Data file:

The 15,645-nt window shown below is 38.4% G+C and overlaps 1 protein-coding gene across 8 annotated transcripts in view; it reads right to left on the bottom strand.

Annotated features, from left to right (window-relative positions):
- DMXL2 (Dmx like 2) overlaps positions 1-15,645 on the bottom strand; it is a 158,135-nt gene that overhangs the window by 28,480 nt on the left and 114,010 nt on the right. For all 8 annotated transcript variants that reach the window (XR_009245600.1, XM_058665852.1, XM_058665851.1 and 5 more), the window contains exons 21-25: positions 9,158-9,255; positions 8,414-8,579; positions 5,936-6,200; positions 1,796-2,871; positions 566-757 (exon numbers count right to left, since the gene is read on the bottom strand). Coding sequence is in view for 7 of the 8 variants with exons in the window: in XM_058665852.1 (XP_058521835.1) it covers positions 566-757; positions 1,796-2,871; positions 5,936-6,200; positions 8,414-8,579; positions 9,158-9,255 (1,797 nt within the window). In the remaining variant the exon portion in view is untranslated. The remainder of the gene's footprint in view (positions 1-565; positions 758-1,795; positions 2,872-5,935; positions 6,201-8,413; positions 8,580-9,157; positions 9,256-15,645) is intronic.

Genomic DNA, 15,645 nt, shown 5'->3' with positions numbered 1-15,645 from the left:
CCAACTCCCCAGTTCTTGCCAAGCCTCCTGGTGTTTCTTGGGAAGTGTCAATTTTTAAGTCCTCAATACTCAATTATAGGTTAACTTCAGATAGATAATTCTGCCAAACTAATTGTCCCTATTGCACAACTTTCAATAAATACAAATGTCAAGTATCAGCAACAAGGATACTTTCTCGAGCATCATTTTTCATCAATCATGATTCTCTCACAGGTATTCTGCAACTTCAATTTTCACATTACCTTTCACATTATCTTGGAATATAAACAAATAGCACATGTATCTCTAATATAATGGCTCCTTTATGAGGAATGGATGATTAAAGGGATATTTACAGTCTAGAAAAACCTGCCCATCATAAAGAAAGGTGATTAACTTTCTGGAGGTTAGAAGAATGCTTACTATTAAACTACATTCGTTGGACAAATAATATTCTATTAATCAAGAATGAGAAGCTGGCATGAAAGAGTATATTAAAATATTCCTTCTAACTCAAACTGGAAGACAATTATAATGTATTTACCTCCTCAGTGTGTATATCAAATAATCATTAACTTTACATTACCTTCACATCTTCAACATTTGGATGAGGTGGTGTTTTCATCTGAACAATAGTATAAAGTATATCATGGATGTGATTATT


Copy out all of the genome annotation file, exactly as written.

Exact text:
The 15,645-nt window shown below is 38.4% G+C and overlaps 1 protein-coding gene across 8 annotated transcripts in view; it reads right to left on the bottom strand.

Annotated features, from left to right (window-relative positions):
- DMXL2 (Dmx like 2) overlaps positions 1-15,645 on the bottom strand; it is a 158,135-nt gene that overhangs the window by 28,480 nt on the left and 114,010 nt on the right. For all 8 annotated transcript variants that reach the window (XR_009245600.1, XM_058665852.1, XM_058665851.1 and 5 more), the window contains exons 21-25: positions 9,158-9,255; positions 8,414-8,579; positions 5,936-6,200; positions 1,796-2,871; positions 566-757 (exon numbers count right to left, since the gene is read on the bottom strand). Coding sequence is in view for 7 of the 8 variants with exons in the window: in XM_058665852.1 (XP_058521835.1) it covers positions 566-757; positions 1,796-2,871; positions 5,936-6,200; positions 8,414-8,579; positions 9,158-9,255 (1,797 nt within the window). In the remaining variant the exon portion in view is untranslated. The remainder of the gene's footprint in view (positions 1-565; positions 758-1,795; positions 2,872-5,935; positions 6,201-8,413; positions 8,580-9,157; positions 9,256-15,645) is intronic.

Genomic DNA, 15,645 nt, shown 5'->3' with positions numbered 1-15,645 from the left:
CCAACTCCCCAGTTCTTGCCAAGCCTCCTGGTGTTTCTTGGGAAGTGTCAATTTTTAAGTCCTCAATACTCAATTATAGGTTAACTTCAGATAGATAATTCTGCCAAACTAATTGTCCCTATTGCACAACTTTCAATAAATACAAATGTCAAGTATCAGCAACAAGGATACTTTCTCGAGCATCATTTTTCATCAATCATGATTCTCTCACAGGTATTCTGCAACTTCAATTTTCACATTACCTTTCACATTATCTTGGAATATAAACAAATAGCACATGTATCTCTAATATAATGGCTCCTTTATGAGGAATGGATGATTAAAGGGATATTTACAGTCTAGAAAAACCTGCCCATCATAAAGAAAGGTGATTAACTTTCTGGAGGTTAGAAGAATGCTTACTATTAAACTACATTCGTTGGACAAATAATATTCTATTAATCAAGAATGAGAAGCTGGCATGAAAGAGTATATTAAAATATTCCTTCTAACTCAAACTGGAAGACAATTATAATGTATTTACCTCCTCAGTGTGTATATCAAATAATCATTAACTTTACATTACCTTCACATCTTCAACATTTGGATGAGGTGGTGTTTTCATCTGAACAATAGTATAAAGTATATCATGGATGTGATTATT